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Literal translations

I consider myself a linguist. I speak Mandarin, Korean, and a Filipino dialect. In addition, I have studied Japanese, Tagalog, Russian, German, and Spanish. This program teaches people to translate literally without any critical thinking about how to say things naturally and contextually right. For example, "Él apareció sin camisa." was translated by most people "He appeared without shirt." Who talks that way. It should be translated less directly as "He arrived shirtless." or "He came shirtless." Another example is "Si ves deportes, es divertido." was translated by most as "If you watch sports, it is fun." In English, that is weird and clunky. It should be translated as "Watching sports is fun." When I translate less literally then it gets marked as wrong even though my translation is better. At the very least there should a way to challenge literal translations that just suck.

February 10, 2012



They're aware of that issue, and when they reject your translation, there's a "Let us know" link. You'r suggestions are being reviewed by humans and, in my experience, are accepted most of the times. They sure make a candid effort to improve the system and to allow as much natural language as possible.

When pressing the "let us know", you don't even have to explain - they get the question along with your rejected answer. After reviewing your suggestion, they will send you a mail with their resolution. They're on the good side, don't worry... ;-)


I've submitted several dozen fixes (if not hundreds) as I've been going through my French lessons. I don't receive such confirmations.


I cannot agree with the original comment more strongly. It's infuriating to see people putting their English-language mastery to one side and translating things in totally unnatural ways into their mother tongue. I was told, for example, that '4th November' wasn't the correct translation for 4 de Novembre (not sure if that's spelt right in Spanish!), because everyone had translated it '4 of November'. But nobody would ever, ever say that in English. I think there should be a be exclamation mark in a box pointing out that they want you to translate into good, accurate, natural native-tongue, not weird word-for-word-ese as some people are tempted to.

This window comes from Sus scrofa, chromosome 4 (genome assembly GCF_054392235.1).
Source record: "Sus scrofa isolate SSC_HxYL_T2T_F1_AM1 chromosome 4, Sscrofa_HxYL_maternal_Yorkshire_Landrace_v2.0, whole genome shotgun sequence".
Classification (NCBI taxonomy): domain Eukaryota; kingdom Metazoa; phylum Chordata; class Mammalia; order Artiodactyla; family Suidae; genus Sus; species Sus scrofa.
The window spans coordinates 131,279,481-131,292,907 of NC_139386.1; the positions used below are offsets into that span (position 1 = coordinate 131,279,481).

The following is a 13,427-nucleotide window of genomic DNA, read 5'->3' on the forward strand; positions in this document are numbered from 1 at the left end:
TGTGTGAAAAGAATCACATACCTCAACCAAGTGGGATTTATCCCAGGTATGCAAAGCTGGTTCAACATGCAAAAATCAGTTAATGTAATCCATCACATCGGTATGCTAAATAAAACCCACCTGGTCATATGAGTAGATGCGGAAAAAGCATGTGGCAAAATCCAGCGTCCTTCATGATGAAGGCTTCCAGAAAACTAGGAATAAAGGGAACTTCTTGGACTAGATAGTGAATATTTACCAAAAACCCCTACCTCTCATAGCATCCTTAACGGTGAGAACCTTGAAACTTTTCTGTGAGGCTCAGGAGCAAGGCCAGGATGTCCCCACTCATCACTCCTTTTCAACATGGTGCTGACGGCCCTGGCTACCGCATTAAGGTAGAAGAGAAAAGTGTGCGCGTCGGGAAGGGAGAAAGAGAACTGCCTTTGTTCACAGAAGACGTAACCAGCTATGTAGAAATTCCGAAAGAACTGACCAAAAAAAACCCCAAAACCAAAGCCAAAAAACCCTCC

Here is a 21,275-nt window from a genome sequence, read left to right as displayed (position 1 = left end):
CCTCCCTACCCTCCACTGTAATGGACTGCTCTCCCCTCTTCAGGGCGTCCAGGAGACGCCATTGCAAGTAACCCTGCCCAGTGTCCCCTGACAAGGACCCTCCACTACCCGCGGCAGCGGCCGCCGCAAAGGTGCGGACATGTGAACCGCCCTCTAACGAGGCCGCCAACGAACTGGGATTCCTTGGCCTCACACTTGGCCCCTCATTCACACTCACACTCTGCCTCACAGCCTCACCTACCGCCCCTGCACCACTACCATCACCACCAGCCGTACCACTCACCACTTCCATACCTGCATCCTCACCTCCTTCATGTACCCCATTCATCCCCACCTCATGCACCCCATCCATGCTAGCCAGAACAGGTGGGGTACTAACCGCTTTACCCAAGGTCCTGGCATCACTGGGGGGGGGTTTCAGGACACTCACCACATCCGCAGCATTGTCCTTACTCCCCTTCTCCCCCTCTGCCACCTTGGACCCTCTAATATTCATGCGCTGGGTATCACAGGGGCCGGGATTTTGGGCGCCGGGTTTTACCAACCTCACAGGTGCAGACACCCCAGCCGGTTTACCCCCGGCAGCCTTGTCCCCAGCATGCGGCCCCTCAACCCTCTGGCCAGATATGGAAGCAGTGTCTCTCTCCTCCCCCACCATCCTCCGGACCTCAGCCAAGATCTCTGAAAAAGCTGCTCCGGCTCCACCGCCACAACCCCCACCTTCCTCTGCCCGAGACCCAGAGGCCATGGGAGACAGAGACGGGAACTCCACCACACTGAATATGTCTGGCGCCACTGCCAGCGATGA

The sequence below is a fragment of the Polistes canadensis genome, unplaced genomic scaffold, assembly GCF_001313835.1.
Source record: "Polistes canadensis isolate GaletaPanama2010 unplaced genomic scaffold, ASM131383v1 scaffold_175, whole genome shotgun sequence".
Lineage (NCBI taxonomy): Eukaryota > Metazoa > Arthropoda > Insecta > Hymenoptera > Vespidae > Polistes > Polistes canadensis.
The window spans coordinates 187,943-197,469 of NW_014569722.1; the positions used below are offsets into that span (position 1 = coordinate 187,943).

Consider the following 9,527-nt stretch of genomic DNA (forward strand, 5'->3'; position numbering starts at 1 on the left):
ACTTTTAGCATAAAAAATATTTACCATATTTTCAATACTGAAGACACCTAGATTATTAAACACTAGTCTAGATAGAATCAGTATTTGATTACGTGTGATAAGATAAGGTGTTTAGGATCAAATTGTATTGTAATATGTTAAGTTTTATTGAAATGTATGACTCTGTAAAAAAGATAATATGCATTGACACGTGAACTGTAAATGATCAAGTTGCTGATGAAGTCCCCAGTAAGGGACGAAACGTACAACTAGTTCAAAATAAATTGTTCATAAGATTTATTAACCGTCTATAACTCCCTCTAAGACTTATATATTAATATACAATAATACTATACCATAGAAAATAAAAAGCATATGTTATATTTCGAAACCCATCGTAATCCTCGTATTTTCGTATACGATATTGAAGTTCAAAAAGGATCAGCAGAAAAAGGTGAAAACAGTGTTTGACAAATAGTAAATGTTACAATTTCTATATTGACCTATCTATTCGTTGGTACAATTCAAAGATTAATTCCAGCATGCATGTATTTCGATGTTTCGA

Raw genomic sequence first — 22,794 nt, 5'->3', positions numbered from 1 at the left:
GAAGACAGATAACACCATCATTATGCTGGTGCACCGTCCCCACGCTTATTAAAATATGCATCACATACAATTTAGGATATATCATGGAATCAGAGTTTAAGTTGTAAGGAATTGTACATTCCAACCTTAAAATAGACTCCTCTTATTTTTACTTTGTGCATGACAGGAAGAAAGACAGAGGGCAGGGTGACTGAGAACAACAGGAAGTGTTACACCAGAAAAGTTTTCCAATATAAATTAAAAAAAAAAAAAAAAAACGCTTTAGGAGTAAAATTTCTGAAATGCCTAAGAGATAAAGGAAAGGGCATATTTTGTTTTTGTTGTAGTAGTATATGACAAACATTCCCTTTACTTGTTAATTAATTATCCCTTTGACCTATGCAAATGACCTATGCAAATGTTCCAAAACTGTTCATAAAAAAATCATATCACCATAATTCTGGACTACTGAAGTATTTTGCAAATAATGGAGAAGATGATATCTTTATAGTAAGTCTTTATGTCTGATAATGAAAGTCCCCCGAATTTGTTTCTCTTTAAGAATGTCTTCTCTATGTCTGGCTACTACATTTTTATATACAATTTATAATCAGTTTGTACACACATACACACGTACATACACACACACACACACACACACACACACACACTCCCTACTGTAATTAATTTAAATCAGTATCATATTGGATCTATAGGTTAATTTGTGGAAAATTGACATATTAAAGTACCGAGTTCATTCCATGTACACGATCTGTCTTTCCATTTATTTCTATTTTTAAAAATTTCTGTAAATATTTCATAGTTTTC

I'm also not sure that it helps that on the whole I see pretty weird sentence fragments in the 'from the real web' sections, with chunks of blogs, etc., rather than formally written, full sentences.


Sorry to bring this up again, but I too am getting a little fed up with failing tests because of silly sentences that are to be translated literally. I understand that a lot of the seemingly weird sentences serve a grammatical function that is being taught, but what I object to is when I am penalised because I am not literal enough:

Translate: Comment fait-il pour la reduire?

This sentence does not have a literal, word-for-word translation. Instead it would correspond to the English: "What does he do to reduce it?" or How does he reduce it?"

BUT NEVER the offered answer: "How does he make to reduce it?"

I speak French to a high level and am worried that this site, for all its good, is going to put people off because of the amount of gibberish it attempts to teach in its lessons.


I don't know what happens now concerning rejected translations, but it might be good to give (other) people a possibility to let them re-enter the translation pool, because I agree with your preference for natural translations.


There's a problem too with what version of English you speak. Me, I'm English and I'm sure I would translate differently from an American. Same problem with Spanish as well! It will be interesting to see how this resolves/evolves!

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